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post #41 of 67

Well that was a problem when the first iPhone came out with only GPRS network. Now 4G LTE is even faster then my god damn ADSL Home network. (Sigh). In the next 2 - 3 years the world will move to LTE-A, micro-cell, VoLTE, and hopefully pCell. The mobile network has never been better.

Of course this is mainly a Asia and EU perspective where LTE deployment are ahead of US. But it is not like US mobile network aren't improving. And we are very likely to see the first LTE only network in the next few years, when the cost to support 2G and 3G users become a burden for Teleco ( 3G likely to come off first ).

post #42 of 67
Quote:
Originally Posted by DocNo42 View Post


Only connect to sites that use HTTPS, and make sure your email accounts are all using SSL (a good idea period, no matter where your machine is). If your email provider doesn't support SSL, the switch providers! Yes, it's that serious.


It's good to get people thinking about this, but if people don't understand that this is only one part of the problem, then the unintended consequence of (unqualified) advice like this can be that people will think their communications are private if they just secure the connection from their client to their ISP/provider.

It's important that people understand every email from yahoo to gmail, or from msn to comcast, or between any two different providers travels completely in the clear. They are almost certainly all read and stored by various gov agencies, but also by other states (China, etc) and various well-funded malicious groups that will sniff for anything that might give clues to passwords or otherwise be profitable for them. This is the elephant in the room that no one wants to talk about.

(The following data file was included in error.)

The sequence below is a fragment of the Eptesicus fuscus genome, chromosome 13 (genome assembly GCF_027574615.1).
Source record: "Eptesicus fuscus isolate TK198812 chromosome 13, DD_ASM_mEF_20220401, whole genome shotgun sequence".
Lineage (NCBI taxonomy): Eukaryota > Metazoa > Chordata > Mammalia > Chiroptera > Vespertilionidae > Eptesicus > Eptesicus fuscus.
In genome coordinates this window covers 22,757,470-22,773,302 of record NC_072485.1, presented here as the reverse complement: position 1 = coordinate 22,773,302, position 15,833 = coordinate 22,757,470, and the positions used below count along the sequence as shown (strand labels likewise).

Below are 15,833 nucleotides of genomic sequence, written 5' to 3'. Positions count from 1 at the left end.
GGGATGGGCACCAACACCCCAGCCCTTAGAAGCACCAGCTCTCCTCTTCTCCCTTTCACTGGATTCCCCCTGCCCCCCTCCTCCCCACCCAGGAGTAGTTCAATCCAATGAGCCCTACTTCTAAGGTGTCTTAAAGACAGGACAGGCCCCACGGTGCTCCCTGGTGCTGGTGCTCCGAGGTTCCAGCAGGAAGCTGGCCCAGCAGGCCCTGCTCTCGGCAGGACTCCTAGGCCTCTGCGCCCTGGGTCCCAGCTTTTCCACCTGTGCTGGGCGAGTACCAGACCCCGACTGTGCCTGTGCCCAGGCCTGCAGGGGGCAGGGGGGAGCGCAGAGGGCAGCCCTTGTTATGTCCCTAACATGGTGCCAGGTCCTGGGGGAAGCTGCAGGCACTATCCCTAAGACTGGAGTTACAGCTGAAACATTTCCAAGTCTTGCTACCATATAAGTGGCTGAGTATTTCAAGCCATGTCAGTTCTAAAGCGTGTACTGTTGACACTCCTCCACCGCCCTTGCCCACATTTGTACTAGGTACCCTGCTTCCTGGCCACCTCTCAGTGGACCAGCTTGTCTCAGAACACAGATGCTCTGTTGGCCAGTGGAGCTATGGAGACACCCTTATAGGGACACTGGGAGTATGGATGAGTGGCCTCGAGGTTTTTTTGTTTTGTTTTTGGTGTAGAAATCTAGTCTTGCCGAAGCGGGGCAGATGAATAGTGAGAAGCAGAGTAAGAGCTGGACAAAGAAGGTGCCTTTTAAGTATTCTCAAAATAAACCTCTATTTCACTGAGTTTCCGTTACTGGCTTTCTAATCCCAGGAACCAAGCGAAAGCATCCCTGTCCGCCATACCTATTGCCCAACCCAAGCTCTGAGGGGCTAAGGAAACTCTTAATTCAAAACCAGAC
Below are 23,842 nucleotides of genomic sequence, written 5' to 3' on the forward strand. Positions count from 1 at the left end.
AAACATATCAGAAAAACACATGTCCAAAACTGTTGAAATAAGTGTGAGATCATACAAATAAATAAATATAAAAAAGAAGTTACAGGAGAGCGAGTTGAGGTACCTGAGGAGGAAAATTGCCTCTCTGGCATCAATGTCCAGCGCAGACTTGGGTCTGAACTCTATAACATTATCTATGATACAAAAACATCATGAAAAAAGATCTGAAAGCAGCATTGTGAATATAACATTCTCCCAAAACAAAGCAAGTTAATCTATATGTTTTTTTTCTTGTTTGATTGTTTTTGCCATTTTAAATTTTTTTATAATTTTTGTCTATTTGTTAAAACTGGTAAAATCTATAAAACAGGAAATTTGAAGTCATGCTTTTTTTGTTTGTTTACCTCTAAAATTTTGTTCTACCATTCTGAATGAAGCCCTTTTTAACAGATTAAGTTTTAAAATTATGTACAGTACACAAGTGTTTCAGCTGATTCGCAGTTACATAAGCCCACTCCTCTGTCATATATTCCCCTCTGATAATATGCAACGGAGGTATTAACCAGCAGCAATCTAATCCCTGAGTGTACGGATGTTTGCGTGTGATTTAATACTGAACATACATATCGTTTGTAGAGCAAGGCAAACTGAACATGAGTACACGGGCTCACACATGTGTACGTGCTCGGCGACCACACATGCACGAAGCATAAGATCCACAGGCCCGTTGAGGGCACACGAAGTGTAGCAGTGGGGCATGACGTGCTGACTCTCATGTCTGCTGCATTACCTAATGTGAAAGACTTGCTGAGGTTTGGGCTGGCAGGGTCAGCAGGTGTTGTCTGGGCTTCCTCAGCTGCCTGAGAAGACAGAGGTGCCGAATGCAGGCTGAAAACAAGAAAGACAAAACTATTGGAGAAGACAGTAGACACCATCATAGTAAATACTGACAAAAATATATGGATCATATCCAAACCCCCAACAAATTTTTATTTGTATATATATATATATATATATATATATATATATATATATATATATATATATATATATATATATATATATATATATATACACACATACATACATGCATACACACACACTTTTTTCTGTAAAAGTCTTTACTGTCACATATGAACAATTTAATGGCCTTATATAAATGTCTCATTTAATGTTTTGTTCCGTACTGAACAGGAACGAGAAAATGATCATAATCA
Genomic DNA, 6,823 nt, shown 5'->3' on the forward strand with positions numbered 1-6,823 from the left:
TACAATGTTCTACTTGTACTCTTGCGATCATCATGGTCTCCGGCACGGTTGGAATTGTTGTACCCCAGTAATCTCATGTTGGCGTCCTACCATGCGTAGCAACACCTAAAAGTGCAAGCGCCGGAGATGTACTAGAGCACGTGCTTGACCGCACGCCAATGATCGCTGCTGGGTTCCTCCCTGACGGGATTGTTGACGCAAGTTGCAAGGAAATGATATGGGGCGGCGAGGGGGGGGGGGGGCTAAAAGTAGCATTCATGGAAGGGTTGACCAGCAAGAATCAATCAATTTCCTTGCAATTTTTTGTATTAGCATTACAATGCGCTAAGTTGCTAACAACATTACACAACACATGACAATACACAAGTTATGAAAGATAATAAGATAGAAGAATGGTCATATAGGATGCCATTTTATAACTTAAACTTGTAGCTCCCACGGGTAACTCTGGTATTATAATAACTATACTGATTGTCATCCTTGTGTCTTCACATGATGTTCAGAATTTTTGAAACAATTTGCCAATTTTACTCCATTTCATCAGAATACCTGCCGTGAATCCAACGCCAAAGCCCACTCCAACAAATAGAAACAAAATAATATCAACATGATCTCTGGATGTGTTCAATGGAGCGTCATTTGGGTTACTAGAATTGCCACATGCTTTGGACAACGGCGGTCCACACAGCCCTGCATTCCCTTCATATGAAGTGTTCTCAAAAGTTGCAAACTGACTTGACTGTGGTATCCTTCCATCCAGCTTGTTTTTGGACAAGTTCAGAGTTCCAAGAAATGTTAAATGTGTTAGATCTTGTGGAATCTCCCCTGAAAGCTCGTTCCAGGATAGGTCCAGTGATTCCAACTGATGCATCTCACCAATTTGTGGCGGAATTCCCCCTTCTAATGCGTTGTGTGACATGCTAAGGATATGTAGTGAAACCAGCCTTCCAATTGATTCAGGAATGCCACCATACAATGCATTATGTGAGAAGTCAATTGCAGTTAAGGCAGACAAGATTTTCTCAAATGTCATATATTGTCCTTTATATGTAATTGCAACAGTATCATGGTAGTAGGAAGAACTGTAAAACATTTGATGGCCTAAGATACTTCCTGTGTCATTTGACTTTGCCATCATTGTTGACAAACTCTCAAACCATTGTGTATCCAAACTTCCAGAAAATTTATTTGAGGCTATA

But worse than that IMO, and this is really big-picture stuff, is that people want to make sure their communications are secure from prying eyes, and yet, if you use gmail or hotmail or any of these "free" services, nothing you type is private from the providers. Every word of every email is read, analyzed and stored indefinitely. Even if their purpose is not strictly dishonorable, it is indisputable that they are creating detailed psychological profiles of their users for profit, and there are virtually no regulations about how that data will be used, stored, sold or made public in the future. Some people kinda sorta understand this, but few people understand how deep it goes and bother to consider the downside to what it means to live under such intense surveillance over a lifetime. It's not just email, but email is a huge chunk of it.
No Matte == No Sale :-(
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post #43 of 67